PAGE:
By Greg Reynolds for CoinWeek …..
On April 29 and 30, 2009, in Cincinnati, Ohio, Heritage will auction the collection of Joseph C. Thomas, which features U.S. copper, nickel, and silver coins from the 1790s to the mid-20th century. As far as I know, the Thomas Collection does not contain any gold coins.
In terms of depth and quality, it is the best collection of U.S. silver coins to be sold at public auction since John J. Pittman’s U.S. coins were auctioned in October 1997 and May 1998. Thomas’s copper and nickel coins are also exemplary. Although a large number of Thomas’ 19th-century coins are PCGS- or NGC-graded 66 to 68, the focus here will be on extremely rare coins, not super-grade coins. As the Thomas Collection will be sold without reserves, the results will provide much information regarding current markets for rare and/or high-quality, classic U.S. coins
If U.S. silver coins are analytically distinguished form entire collections, Joseph C. Thomas was certainly on his way towards assembling a collection that could have rivaled those of Eliasberg, Pittman, James A. Stack, and the Norweb family. Many (or all?) of his coins were acquired over the past six years. If Thomas had continued collecting for five to seven more years (in the same manner that he was acquiring coins during the period from 2004 to 2008), then his collection could have become one of the 15 finest of all time in terms of U.S. copper, nickel, and silver coins.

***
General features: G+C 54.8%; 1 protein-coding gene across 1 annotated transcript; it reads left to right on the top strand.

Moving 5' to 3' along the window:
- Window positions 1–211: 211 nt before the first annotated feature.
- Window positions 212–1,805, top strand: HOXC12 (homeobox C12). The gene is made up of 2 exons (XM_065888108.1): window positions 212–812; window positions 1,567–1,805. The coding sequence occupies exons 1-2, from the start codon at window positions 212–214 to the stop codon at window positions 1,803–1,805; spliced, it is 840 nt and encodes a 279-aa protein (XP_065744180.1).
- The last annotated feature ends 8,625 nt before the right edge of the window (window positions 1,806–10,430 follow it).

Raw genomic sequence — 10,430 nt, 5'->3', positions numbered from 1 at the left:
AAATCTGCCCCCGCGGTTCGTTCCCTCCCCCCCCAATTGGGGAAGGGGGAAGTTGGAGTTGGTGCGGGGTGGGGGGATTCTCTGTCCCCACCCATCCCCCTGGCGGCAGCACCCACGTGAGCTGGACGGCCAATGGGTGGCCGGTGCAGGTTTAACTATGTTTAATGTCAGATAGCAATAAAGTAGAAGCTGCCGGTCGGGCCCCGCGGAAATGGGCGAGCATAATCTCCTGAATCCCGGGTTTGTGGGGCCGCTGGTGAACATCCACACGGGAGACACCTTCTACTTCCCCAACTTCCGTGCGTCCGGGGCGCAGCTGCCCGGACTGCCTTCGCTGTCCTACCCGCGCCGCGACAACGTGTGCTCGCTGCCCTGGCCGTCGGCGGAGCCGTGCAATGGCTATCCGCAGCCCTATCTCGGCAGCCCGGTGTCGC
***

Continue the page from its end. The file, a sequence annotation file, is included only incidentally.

As it is, his collection will become a significant factor in the history of coin collecting in the United States.
I do not know why Thomas stopped, or why he chose April 2009 as a time to sell. Moreover, “Joseph C. Thomas” may not be his real name. But since it is the name that he has chosen for his coin collection, and because I never mention a collector’s unpublished name without his or her permission, then it is the name that I will use when referring to this epic collection.
The Joseph C. Thomas Collection will be best remembered for its silver coins. The focus here is on U.S. silver coins that are extremely rare. It is true, however, that most of the excellent silver coins in the Thomas Collection are not extremely rare.
Thomas has an incredibly large number of Gem-quality U.S. silver coins that are not rare, yet are among the top five known of their respective dates. In 2007, I wrote about an 1893-S dime that Thomas acquired for $63,250. It is PCGS-graded MS-67 and widely believed to be the finest known of this date. Moreover, the number of Capped Bust coins in the Thomas Collection that are PCGS-certified from MS-66 to 68 is mind boggling. It may be true that Thomas has many finest known Bust, Liberty Seated, and Barber coins. Plus, many of his nickel and copper coins, especially Liberty nickels, Buffalo nickels, and Indian Head cents, will strongly appeal to connoisseurs.